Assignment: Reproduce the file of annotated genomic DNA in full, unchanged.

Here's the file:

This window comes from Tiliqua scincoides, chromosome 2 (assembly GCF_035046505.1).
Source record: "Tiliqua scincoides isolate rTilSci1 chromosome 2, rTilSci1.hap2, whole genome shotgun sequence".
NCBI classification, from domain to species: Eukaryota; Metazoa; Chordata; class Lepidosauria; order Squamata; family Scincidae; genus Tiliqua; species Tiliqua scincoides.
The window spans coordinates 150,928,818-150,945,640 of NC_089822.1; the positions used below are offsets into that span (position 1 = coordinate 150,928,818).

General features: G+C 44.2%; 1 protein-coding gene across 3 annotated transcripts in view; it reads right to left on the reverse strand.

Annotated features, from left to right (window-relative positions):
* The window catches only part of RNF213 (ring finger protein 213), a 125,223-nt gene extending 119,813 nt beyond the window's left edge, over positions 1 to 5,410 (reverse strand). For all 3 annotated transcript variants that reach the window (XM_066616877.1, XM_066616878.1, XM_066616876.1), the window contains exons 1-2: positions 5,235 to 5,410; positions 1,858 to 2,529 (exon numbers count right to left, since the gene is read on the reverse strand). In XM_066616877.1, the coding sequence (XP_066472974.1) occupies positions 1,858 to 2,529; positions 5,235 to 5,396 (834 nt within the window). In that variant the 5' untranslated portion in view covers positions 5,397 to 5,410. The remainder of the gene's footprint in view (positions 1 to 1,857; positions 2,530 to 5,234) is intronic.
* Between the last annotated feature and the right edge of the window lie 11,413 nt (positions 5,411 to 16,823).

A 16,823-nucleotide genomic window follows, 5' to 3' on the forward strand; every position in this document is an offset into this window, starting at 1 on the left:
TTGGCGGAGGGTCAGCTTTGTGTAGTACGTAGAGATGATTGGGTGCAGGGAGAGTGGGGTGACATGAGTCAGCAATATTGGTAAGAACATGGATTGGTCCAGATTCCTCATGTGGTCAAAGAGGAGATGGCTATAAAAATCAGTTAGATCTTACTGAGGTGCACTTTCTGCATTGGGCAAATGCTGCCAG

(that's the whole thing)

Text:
This window comes from Tiliqua scincoides, chromosome 2 (assembly GCF_035046505.1).
Source record: "Tiliqua scincoides isolate rTilSci1 chromosome 2, rTilSci1.hap2, whole genome shotgun sequence".
NCBI classification, from domain to species: Eukaryota; Metazoa; Chordata; class Lepidosauria; order Squamata; family Scincidae; genus Tiliqua; species Tiliqua scincoides.
The window spans coordinates 150,928,818-150,945,640 of NC_089822.1; the positions used below are offsets into that span (position 1 = coordinate 150,928,818).

General features: G+C 44.2%; 1 protein-coding gene across 3 annotated transcripts in view; it reads right to left on the reverse strand.

Annotated features, from left to right (window-relative positions):
* The window catches only part of RNF213 (ring finger protein 213), a 125,223-nt gene extending 119,813 nt beyond the window's left edge, over positions 1 to 5,410 (reverse strand). For all 3 annotated transcript variants that reach the window (XM_066616877.1, XM_066616878.1, XM_066616876.1), the window contains exons 1-2: positions 5,235 to 5,410; positions 1,858 to 2,529 (exon numbers count right to left, since the gene is read on the reverse strand). In XM_066616877.1, the coding sequence (XP_066472974.1) occupies positions 1,858 to 2,529; positions 5,235 to 5,396 (834 nt within the window). In that variant the 5' untranslated portion in view covers positions 5,397 to 5,410. The remainder of the gene's footprint in view (positions 1 to 1,857; positions 2,530 to 5,234) is intronic.
* Between the last annotated feature and the right edge of the window lie 11,413 nt (positions 5,411 to 16,823).

A 16,823-nucleotide genomic window follows, 5' to 3' on the forward strand; every position in this document is an offset into this window, starting at 1 on the left:
TTGGCGGAGGGTCAGCTTTGTGTAGTACGTAGAGATGATTGGGTGCAGGGAGAGTGGGGTGACATGAGTCAGCAATATTGGTAAGAACATGGATTGGTCCAGATTCCTCATGTGGTCAAAGAGGAGATGGCTATAAAAATCAGTTAGATCTTACTGAGGTGCACTTTCTGCATTGGGCAAATGCTGCCAG